By Dayan Jayatilleka –
One often sees the opinion expressed in print that all hopes are now reposed in the Supreme Court and that the very survival of liberal democracy or even democracy in general, rests upon its verdict. Almost all those who express this view mean that the SC should rule against the decision of the Head of State to dissolve Parliament, in effect paving the way for fresh elections. Put differently, these opinion-makers hope and pray that the courts rule against the newly appointed government and in favor of a restoration of the status quo ante.
I am no lawyer, and strive, mostly successfully, not to speak of subjects I have no formal learning or experience in. Furthermore, I do not wish to debate the legality or constitutionality of a matter that is before the courts.
However, I am a political scientist and a man of some international experience, in addition to having some experience in and around the domain of high intensity conflict and politics as such. During the Premadasa Presidency, at a time of civil wars and intervention, South and North, I was appointed by him as the Director Conflict Studies at the Institute of Policy Studies, though I was only in my early thirties. In other words, political conflict is a subject I do know about. This encompasses what leads to violent conflict and how conflict may be prevented.
What is at stake politically, not legally, in the Supreme Court’s decision? It is the question of whether a snap election can be held or not. It is whether the path is cleared for a snap election or it remains barred until later in 2020. It also and more fundamentally, the question of whether or not the President can make that judgment call. Given that he is directly elected by a majority of the people regarded as a whole, i.e. the country taken as a totality, it seems eminently rational to me that the responsibility to decide whether a national political situation is so intractable as to require the surgical intervention of a snap election, should be in his hands and no other.
If the election concerned is a mere whim of the President, then we may incline to one preference, but if not, we should incline to another. I am disinclined to regard the decision to dissolve as a mere Presidential whim if only because it has an important precedent. President Kumaratunga dismissed the same Prime Minister, dissolved Parliament and went for elections. How can one explain that two Presidents, who could hardly be more dissimilar, did the same thing to the same Prime Minister and in much the same manner? It is because, in both instances, tremendous social pressure had built up, resulting in intolerable political contradictions.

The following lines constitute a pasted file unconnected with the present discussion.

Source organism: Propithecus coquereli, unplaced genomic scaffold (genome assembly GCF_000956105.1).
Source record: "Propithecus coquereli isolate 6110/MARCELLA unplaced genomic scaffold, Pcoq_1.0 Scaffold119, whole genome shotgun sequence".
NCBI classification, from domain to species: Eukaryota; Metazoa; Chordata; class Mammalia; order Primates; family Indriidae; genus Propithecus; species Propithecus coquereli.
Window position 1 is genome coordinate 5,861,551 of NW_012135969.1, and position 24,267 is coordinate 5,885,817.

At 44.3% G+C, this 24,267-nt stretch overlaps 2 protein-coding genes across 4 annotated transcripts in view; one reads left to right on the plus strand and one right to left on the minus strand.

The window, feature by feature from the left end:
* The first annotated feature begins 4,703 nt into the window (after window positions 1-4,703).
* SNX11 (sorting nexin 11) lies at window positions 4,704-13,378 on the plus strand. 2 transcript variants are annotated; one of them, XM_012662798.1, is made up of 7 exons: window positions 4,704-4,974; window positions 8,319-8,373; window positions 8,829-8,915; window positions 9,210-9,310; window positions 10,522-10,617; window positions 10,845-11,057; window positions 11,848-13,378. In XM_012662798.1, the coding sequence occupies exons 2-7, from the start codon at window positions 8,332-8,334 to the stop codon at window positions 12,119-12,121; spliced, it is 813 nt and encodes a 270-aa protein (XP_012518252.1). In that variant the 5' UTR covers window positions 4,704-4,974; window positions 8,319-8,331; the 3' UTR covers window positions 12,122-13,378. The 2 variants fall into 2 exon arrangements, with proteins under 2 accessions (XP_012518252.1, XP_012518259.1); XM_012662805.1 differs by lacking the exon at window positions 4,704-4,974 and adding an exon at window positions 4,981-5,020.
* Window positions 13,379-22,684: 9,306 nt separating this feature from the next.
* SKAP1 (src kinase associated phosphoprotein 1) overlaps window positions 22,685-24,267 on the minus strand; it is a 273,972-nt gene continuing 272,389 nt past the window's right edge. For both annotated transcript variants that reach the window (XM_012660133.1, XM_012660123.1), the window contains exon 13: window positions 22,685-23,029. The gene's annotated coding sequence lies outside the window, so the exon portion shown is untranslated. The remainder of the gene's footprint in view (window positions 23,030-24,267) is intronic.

This present political crisis involving the Parliament is merely the tip of the ice-berg of a larger and deeper social crisis that has been building for three years and manifested itself earlier in the results of the Feb 2018 local government election.
One must never forget the blood-soaked 1980s. As a direct result of the blocking of the holding of Parliamentary elections scheduled for 1983, the accumulating social tensions generated by the Open Economy exploded in the form of racial violence – actually, racist attacks–in the South, which in turn provided an accelerant for the terrorist campaign in the North, turning the latter into full-scale war, which generated a counteroffensive by the State’s armed forces, triggering an external intervention, which itself fuelled the ongoing xenophobic insurrection in the South.
The only way in which stability was even partially restored was by the opening up of the closed electoral safety valves, first with the Provincial Council elections of 1988, then the Presidential elections of the same year and the Parliamentary election of early 1989. Even so, peace and stability were fully restored only by Mahinda Rajapaksa almost two decades later.
That’s how long it took to exit the horror caused by the shutting down of the System’s electoral safety valves. Then, the shut-down was by means of a Referendum. The referendum was not the cause of the violence, though the violence came mere months after it, in July 1983. It was the aim, the goal, the objective of that referendum—the non-holding of Parliamentary elections—that led to the carnage, because the pent up social and political steam had no way of releasing itself.
In the 1980s, large sections of the Sinhala majority felt unrepresented because the electoral system yielded a result in which Mr. Amirthalingam was the Leader of the Opposition who veered between moderation and rhetorical separatism. This was topped with the disenfranchisement of Madam Sirimavo Bandaranaike and the jailing of vigorous elements of the Southern opposition such as Vijaya Kumaratunga. The Open Economic policy caused an erosion of the relative status of the native entrepreneurs, while generating socioeconomic inequities and cultural dissonances which were unprecedented. Sinhala nationalist sentiment was affronted by the rise of terrorism and the formal support of the secessionist slogan by the mainstream Tamil nationalists.